As the case neared trial, the district court made a number of significant pretrial rulings. The court granted a motion in limine that prohibited the defendants from introducing evidence that the Bank’s losses were caused by intervening economic factors, including the widespread collapse of financial and real estate markets starting in 2008. The court found that the Great Recession and other events subsequent to the making of the loans were irrelevant to causation. The court denied a separate motion in limine which would have prevented the defendants from using examination reports that were generally favorable to the Bank prior to the Great Recession. Though the defendants were permitted to use the reports, they could not do so to prove the applicable standard of care, only to show their state of mind at the time. Finally, the court rejected a verdict form proposed by the defendants that would have required the jury to apportion fault among the defendants, rather than impose joint and several liability. The final approved verdict form permitted the jury to determine that particular defendants were not liable for particular loans, but the court declined to adopt the defendants’ position that individual directors who were not present for the meetings in which particular loans were approved cannot have any liability for those loans.

At trial, the FDIC presented the defendants as pursuing an aggressive growth strategy and identified various ways in which the ten loans deviated from the Bank’s policies. The defense emphasized that the FDIC’s allegations were not grounded in fraud or any claim of self-dealing. Both sides presented expert testimony on the standard of care and whether the defendants had met it. The defendants also presented testimony from a representative of the Department of Banking and Finance, who testified as a friendly witness to the defense. (The DBF had also submitted an amicus brief in the earlier Supreme Court proceedings expressing agreement with the defendants’ position and concern that an ordinary negligence floor of liability would create disincentives to service on Georgia bank boards.)

At the end of the two-week trial, the jury returned a verdict for the defense as to six of the ten loans and for the FDIC as to the other four. All of the defendants were charged with at least some liability. Some defendants were assigned no liability for certain loans; however, there were also instances in which a defendant was held liable for a loan that was approved in his absence. (There does not appear to have been any finding that any defendant was chronically absent from meetings.) Consistent with the court’s earlier rulings, the jury did not apportion fault among defendants. The final compensatory damages award was $4,986,993, more than half of which related to a single $3.4 million loan for the acquisition and development of a 30-acre parcel in Douglasville. The verdict form did not ask the jury to make findings that were specific as to each liability theory; i.e., whether the defendants were grossly negligent or merely negligent. Thus it is difficult to determine what effect the insertion of a negligence claim had on the result of the trial, or how it may have proceeded differently had only gross negligence claims gone forward.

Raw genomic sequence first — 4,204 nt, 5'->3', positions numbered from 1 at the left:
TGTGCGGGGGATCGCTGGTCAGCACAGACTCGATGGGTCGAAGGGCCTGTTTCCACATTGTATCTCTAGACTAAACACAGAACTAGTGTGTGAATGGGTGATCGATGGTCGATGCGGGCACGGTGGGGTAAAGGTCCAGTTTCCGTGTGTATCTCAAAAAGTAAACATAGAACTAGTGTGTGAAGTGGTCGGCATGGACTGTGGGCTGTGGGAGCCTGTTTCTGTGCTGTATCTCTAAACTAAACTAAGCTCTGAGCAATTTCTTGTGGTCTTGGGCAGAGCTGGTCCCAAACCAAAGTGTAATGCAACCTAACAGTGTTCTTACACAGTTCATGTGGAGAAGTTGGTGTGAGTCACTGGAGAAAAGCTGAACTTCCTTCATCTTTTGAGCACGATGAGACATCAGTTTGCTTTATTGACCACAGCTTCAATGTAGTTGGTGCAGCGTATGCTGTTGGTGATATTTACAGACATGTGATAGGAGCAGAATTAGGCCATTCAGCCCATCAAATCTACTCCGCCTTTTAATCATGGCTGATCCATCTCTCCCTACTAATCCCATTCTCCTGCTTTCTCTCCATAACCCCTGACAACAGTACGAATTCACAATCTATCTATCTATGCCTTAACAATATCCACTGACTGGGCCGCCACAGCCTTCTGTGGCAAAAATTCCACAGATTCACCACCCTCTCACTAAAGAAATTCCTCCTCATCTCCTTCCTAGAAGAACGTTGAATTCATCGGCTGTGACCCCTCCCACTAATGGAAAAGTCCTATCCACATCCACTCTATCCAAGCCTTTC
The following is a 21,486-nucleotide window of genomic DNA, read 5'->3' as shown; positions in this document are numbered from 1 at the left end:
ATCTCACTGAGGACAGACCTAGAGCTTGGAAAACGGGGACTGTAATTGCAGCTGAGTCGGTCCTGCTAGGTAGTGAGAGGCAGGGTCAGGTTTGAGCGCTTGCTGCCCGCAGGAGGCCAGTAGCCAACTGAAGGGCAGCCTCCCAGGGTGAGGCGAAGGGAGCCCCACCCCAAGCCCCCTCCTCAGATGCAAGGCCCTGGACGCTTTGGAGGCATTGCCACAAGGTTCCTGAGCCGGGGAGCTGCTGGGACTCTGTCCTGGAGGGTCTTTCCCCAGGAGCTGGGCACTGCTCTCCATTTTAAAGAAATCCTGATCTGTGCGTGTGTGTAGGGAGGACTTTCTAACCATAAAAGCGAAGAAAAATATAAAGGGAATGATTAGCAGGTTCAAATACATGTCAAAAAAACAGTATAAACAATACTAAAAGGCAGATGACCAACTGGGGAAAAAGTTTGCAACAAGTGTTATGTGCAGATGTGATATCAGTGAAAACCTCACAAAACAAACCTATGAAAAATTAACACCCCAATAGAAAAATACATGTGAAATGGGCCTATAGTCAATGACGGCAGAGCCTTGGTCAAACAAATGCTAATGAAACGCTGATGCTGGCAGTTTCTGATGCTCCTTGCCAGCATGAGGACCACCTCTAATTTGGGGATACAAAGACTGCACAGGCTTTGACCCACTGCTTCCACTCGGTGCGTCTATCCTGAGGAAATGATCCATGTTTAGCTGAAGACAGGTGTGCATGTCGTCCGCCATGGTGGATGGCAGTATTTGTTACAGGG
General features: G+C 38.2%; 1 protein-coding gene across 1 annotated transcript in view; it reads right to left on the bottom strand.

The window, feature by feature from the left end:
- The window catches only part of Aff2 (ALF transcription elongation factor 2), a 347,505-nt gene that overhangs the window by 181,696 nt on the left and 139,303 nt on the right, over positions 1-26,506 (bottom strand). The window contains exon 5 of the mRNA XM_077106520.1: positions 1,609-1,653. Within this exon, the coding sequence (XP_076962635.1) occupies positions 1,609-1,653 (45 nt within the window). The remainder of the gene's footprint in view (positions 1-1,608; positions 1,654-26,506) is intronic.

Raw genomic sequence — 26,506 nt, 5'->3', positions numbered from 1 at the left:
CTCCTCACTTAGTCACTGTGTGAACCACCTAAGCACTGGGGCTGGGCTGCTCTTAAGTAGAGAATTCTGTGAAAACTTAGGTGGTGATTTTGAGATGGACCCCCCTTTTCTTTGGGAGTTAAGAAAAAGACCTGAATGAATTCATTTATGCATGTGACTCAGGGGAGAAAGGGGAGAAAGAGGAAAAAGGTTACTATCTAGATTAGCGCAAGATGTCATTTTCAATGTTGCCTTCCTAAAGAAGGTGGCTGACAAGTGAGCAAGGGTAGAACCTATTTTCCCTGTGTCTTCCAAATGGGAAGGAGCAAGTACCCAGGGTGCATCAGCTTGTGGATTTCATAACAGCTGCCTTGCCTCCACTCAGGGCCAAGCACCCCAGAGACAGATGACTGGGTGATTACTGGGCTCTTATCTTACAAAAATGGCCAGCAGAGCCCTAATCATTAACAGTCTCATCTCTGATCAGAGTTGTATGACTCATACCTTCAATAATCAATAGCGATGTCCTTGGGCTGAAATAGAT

The defendants have appealed the verdict to the Eleventh Circuit. The FDIC did not file any cross-appeal. The defendants’ appeal focuses on three issues: (1) whether the trial court erred in not applying Georgia’s apportionment statute, which had the effect of making the defendants jointly and severally liable; (2) whether the court erred in permitting the jury to find individual defendants liable in connection with loans approved at meetings in which the defendant did not attend, and (3) whether the court erred in excluding evidence about the Great Recession. The appeal does not directly address whether the business judgment rule was properly applied by the court and jury following the Supreme Court’s opinion.